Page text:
As the taxi boat approached the island my sight was filled with palm trees, pastel-coloured houses and locals with dreadlocks; we had unmistakably arrived in the Caribbean. Instant happiness flooded my heart when I stepped ashore – this was what paradise must look like. A white sandy road lead from the pier towards the settlement. I started walking in my normal upbeat pace. “Where are you going with that speed”, a man yelled at me from the shore. Surprised by the sudden yelling I slow down my pace. Again the man shouts to me, but this time in a much more friendlier tone, “Welcome to Caye Caulker”.
I was traveling south from Yucatan, Mexico and decided to make a short stop in Belize and explore the small island Caye Caulker. It lies less that an hour’s boat ride away from the more populated and hectic capital Belize city. The island consists of three main streets: the front, middle and back street. Leading away from the pier is Front Street, seamed with small shops and restaurants. Here is where the crowd initially gathers. It is the place for the best lobster on the island, colourful wooden houses and girls in bikinis and street vendors sell homemade souvenirs and sunscreen in their stacked shops. But as soon I leave this road I can only hear silence – and the waves crashing on the beach.
Despite the island having experienced a boom of tourism the last decade it is still a place to relax and unwind far away from the crowds. It is especially loved by backpackers and young travelers. Caye Caulker doesn’t have big hotels, paved roads or even cars. To get around you either walk, or rent a bike or golf car. The locals managed with great success to maintain the relaxed atmosphere and Caribbean charm. On trees and houses across the island you will find signs telling you to “go slow” – a message that helps visitors to adjust to the Belizean way of live.
What To Do
I spent four days on the island, including Christmas Eve and Day. Being from Norway literally nothing on Caye Caulker reminded my of the holidays back home. The sun is shining pretty much all the time and it is hot and humid. Caulker is famous for its opportunities for scuba divers and snorkelers. From the island you can book diving tours to the amazing Blue Hole, shortlisted as one of the wonders of the world. It is a circular sinkhole in the centre of a large reef structure and home to colourful under-water wildlife.
If you are not into diving or just need a break from it, the place to spend your time is The Split. This is a narrow waterway separating the island in two parts, but really it is the place to be. The sand banks are lined with beach bars serving cold local Belikin beer and locals and other travelers sipping exactly on that. Although the Split is a canal, it is wide enough to take a cooling dip in it. The island’s kids spend their time here, playing soccer, fishing or riding their bikes.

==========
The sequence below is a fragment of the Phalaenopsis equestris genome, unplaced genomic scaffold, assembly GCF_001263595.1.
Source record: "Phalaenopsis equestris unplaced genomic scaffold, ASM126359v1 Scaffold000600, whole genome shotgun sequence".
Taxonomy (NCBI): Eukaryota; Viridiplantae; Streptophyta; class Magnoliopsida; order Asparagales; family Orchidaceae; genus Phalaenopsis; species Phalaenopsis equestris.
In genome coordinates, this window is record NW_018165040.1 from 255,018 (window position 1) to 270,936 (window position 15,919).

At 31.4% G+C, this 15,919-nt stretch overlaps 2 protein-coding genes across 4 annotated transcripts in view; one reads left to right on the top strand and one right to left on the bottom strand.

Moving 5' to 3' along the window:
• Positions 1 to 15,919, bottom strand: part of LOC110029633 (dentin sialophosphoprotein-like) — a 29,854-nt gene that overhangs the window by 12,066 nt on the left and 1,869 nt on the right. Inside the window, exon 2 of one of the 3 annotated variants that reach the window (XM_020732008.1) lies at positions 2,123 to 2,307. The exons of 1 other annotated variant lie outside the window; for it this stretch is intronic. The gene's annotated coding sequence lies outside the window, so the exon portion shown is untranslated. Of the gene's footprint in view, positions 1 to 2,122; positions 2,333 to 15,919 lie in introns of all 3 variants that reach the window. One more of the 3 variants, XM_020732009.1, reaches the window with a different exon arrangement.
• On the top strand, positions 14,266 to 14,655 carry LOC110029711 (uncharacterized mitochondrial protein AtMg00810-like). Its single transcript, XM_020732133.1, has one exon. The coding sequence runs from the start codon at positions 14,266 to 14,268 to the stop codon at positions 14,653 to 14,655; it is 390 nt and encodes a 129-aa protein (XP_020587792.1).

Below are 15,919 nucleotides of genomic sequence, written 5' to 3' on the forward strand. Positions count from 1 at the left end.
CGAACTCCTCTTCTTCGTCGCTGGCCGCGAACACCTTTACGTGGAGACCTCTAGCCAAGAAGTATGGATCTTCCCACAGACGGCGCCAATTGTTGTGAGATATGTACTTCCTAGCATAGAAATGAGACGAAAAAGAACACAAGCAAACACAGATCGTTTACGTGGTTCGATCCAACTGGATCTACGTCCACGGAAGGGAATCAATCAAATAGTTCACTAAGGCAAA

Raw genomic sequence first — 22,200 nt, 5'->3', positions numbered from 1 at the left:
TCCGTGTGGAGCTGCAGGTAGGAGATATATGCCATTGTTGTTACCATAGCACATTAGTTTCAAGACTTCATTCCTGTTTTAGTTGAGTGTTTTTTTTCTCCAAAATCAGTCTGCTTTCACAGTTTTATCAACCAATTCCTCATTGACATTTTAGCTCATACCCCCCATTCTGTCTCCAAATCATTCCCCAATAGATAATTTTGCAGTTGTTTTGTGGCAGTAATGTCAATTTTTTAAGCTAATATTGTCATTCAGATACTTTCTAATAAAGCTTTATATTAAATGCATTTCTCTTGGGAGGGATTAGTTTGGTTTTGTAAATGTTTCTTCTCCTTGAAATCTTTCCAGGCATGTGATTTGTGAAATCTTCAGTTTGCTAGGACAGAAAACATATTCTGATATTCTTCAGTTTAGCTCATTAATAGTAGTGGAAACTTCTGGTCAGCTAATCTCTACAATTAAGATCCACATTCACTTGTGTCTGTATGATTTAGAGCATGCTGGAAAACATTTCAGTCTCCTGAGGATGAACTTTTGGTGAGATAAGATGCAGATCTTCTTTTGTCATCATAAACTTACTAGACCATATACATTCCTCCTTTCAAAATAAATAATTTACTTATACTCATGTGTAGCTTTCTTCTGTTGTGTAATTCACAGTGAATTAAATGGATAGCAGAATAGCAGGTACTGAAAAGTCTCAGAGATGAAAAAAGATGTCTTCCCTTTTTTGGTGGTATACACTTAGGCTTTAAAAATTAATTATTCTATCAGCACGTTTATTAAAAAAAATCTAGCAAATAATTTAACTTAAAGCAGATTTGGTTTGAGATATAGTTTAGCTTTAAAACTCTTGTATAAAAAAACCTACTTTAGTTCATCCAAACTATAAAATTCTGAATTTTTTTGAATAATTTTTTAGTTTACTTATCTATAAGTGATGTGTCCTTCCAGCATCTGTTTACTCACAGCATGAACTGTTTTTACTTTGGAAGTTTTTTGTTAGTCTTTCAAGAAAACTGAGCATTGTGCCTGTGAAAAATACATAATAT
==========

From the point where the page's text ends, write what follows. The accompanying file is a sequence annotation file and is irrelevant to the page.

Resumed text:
Where to Stay
Although it is quite hard to book a place to stay online, there is plenty of options when you get there. Many places simply don’t have a website. For backpackers wanting to sleep in dorms Yuma’s House has a great reputation, but be sure to book some weeks in advance. The guesthouse Paradise Inn offers clean, air-conditioned rooms at a very reasonable price. I found it by talking to the locals and advise you to do the same. Caulker has a very small community which makes it very easy to get to know people. Walking along Front street it is inevitable that you bump into the same people over and over again.
Eating & Drinking
It is really not hard to find eateries and bars on this island – they populate all shores and beaches. The island is known for its excellent lobster and delicious coconut curries, which are best enjoyed at Happy Lobster on Front Street or Rosa’s Grill and Bambooze on the beach. If you are hungry for something else that Caribbean food, go to Pizza Caulker for great pizza and a nice vibe.
The best dessert of the island is served by The Cake Lady – literally a lady who takes her cake trolley all over the island. She does cake for breakfast, lunch and dinner – check out this little video about her. Try her famous banana bread, chocolate coconut cake or the more typical Belizean Rum cake.
For drinks head to the Split and enjoy your drink with a magnificent sunset over the canal. At night the Belizeans mix up some great rum drinks. The best cocktails and beautiful views can be found on the rooftop of the I&I Reggae Bar. I particularly fell for a mix of coconut rum and pineapple juice, unfortunately also known as “the Panty Ripper”.
Caye Caulker is a colourful paradise, a laid-back destination to include in your Caribbean and Central American itinerary. A couple of days are enough to fully immerse in the relaxed island community and explore the most beautiful surroundings you will ever find. What about you – where have you found paradise?